Duke Energy announced yesterday that it would appeal to the Administrative Office of the Courts the state’s order to excavate all of the coal ash from the utility’s nine remaining unlined pits, also known as basins.
In a prepared statement, Duke Energy spokeswoman Paige Sheehan said the order, which was issued on April 1, “would impose a financial burden on our customers and the economy of the Carolinas through the most expensive and disruptive closure option possible, despite that these basins are rated ‘low risk’ by NCDEQ.”
Duke has stated full excavation would add $4 billion to $5 billion to the existing $5.6 billion in costs to clean up all of its ash in the Carolinas — a number that, given the history of other utilities’ estimates for full excavation, could be inflated.
The nine basins are spread over six plants:
Belews Creek (Stokes County ) 1
Marshall (Catawba County) 1
Mayo (Person County) 1
Allen (Gaston County) 2
Roxboro (Person County) 2
Cliffside/Rogers (Cleveland/Rutherford counties) 2
In 2016, under the a different administration of Gov. Pat McCrory and DEQ Secretary Donald van der Vaart, the state reclassified several of Duke Energy’s basins from high risk to intermediate risk, based on several factors, including groundwater flow. Low risk basins were not required to be cleaned up until 2029. Environmental groups immediate criticized the reclassification, charging politics, not science guided the reclassifications.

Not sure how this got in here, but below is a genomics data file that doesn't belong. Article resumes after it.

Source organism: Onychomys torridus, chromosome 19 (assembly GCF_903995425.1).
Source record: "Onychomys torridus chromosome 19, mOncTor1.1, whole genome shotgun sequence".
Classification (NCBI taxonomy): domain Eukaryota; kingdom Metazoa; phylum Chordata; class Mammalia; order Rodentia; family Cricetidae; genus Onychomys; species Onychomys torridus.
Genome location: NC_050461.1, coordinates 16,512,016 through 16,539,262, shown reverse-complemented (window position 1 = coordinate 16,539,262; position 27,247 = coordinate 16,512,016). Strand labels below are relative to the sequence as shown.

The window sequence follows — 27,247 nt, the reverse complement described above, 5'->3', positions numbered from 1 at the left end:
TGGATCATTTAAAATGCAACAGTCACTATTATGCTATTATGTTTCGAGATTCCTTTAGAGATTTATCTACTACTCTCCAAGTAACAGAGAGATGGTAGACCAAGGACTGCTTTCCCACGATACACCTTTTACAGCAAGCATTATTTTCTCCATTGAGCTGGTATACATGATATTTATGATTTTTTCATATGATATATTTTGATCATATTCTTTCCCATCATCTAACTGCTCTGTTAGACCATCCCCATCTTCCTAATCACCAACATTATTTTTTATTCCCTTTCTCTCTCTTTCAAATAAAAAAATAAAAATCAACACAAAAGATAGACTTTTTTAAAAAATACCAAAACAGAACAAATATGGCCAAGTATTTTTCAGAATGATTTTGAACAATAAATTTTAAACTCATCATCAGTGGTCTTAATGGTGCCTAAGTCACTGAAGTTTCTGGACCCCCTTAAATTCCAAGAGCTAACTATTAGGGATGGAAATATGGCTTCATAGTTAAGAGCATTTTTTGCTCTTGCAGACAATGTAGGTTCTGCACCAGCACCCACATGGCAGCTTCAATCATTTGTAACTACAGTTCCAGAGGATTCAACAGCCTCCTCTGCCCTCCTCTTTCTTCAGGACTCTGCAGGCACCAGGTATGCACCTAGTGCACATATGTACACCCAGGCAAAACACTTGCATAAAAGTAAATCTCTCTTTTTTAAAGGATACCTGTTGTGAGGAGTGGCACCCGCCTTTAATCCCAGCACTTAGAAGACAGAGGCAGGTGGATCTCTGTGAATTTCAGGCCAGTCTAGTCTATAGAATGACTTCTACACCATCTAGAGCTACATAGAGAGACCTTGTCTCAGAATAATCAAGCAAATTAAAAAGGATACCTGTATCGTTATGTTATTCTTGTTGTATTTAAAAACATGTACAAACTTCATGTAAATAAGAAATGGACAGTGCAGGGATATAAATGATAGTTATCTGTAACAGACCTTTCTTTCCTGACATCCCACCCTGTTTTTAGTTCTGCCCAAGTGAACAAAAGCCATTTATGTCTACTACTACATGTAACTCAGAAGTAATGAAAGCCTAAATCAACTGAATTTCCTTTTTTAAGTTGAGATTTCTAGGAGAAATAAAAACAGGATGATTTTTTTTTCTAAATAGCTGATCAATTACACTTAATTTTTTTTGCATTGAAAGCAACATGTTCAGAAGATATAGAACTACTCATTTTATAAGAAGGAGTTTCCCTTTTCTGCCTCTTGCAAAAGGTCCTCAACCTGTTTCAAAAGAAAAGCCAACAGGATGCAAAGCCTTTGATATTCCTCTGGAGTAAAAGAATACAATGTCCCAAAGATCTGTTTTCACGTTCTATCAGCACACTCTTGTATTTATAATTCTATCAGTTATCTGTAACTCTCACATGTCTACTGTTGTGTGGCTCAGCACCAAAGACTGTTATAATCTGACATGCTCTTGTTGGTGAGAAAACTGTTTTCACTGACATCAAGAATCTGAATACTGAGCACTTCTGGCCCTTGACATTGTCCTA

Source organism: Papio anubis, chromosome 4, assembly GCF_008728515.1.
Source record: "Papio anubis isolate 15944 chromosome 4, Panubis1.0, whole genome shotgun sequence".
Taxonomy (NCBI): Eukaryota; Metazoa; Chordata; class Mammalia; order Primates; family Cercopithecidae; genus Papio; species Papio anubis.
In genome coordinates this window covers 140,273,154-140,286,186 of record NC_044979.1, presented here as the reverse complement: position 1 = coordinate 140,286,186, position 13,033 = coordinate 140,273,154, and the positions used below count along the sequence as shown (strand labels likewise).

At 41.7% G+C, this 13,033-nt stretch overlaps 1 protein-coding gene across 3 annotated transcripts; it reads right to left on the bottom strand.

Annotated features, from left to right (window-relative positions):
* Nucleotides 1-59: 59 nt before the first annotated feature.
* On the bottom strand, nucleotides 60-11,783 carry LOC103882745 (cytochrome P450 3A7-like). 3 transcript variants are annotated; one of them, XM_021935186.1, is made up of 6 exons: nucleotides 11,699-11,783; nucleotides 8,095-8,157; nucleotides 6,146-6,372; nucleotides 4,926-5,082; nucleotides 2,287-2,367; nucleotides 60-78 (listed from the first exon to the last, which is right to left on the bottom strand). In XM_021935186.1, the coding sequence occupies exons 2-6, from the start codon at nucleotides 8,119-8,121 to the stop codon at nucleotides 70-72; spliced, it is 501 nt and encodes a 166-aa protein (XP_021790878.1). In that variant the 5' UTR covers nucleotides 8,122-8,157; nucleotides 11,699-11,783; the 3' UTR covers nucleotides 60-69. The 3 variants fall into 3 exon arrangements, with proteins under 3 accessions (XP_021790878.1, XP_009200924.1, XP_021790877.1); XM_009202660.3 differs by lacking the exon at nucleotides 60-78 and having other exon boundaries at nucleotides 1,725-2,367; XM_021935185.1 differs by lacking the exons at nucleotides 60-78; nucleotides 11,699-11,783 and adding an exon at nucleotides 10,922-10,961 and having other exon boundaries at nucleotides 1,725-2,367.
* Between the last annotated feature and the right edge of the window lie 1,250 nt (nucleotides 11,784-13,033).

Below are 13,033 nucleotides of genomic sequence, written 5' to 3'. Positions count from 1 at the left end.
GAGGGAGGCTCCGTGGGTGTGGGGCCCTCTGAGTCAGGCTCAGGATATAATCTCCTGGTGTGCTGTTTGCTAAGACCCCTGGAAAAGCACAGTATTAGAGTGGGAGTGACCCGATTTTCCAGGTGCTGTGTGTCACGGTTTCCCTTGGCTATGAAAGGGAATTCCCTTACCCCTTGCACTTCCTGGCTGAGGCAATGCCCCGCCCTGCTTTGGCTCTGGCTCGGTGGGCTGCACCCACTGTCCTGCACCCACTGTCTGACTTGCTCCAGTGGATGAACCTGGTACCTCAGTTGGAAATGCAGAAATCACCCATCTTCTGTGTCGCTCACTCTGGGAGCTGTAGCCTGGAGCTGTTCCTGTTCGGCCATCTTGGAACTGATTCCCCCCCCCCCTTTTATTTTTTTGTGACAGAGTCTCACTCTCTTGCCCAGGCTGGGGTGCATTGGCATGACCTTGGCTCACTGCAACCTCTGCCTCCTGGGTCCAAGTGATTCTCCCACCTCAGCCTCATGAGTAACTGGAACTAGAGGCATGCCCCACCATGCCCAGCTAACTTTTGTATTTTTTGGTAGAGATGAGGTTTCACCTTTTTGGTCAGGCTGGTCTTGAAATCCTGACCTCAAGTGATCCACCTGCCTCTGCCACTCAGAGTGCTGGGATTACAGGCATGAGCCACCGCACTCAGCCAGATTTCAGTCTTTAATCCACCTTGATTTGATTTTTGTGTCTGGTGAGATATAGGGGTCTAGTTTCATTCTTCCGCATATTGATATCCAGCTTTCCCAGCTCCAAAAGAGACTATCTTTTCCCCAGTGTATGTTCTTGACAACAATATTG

For the “low risk” basins, Duke had proposed to either cap the material in the unlined pits — or to develop a “hybrid” of excavation and cap-in-place. At public meetings across the state, residents demanded that DEQ force the utility to fully excavate all of the material and place it in a lined landfill.
In its order, DEQ said its science determined excavation was the clean up method that would be the most protective of health and the environment.
“The process by which NCDEQ arrived at its decision lacked full consideration of the science and engineering, and we will provide those details when we file an appeal before the North Carolina Office of Administrative Hearings in the near future” Sheehan said.
“DEQ stands by its assessment and conclusions that all coal ash in North Carolina must be excavated,” said Megan Thorpe, DEQ’s director of Public Affairs, in response.
Duke Energy’s claims that full excavation would impose “financial burdens” on its customers and the economy. It’s likely that the state Utilities Commission would pass along some of the costs to ratepayers, but the commission told Duke in the last rate case that it would evaluate those on a “case-by-case” basis. Duke gave no rationale for its claim that full excavation would harm the economies of North and South Carolina. There is no evidence that full excavation has had similar effects in other states where that method has been used.
Frank Holleman is a senior attorney at the Southern Environmental Law Center. The SELC successfully sued the utility to force it to fully excavate its ash at the other eight plants in North Carolina. “Duke Energy’s refusal to accept responsibility for cleaning up its dangerous coal ash pits is a slap in the face to the communities in North Carolina living with the pollution from Duke’s leaking, unlined pits,” Holleman said in a prepared statement. “Duke Energy’s decision to fight these cleanups ignores the science confirming that its sites have been polluting our water for decades and will continue to do so for centuries. And it places the public and our rivers and lakes at continued risk of another coal ash catastrophe from the next hurricane or structural failure.”
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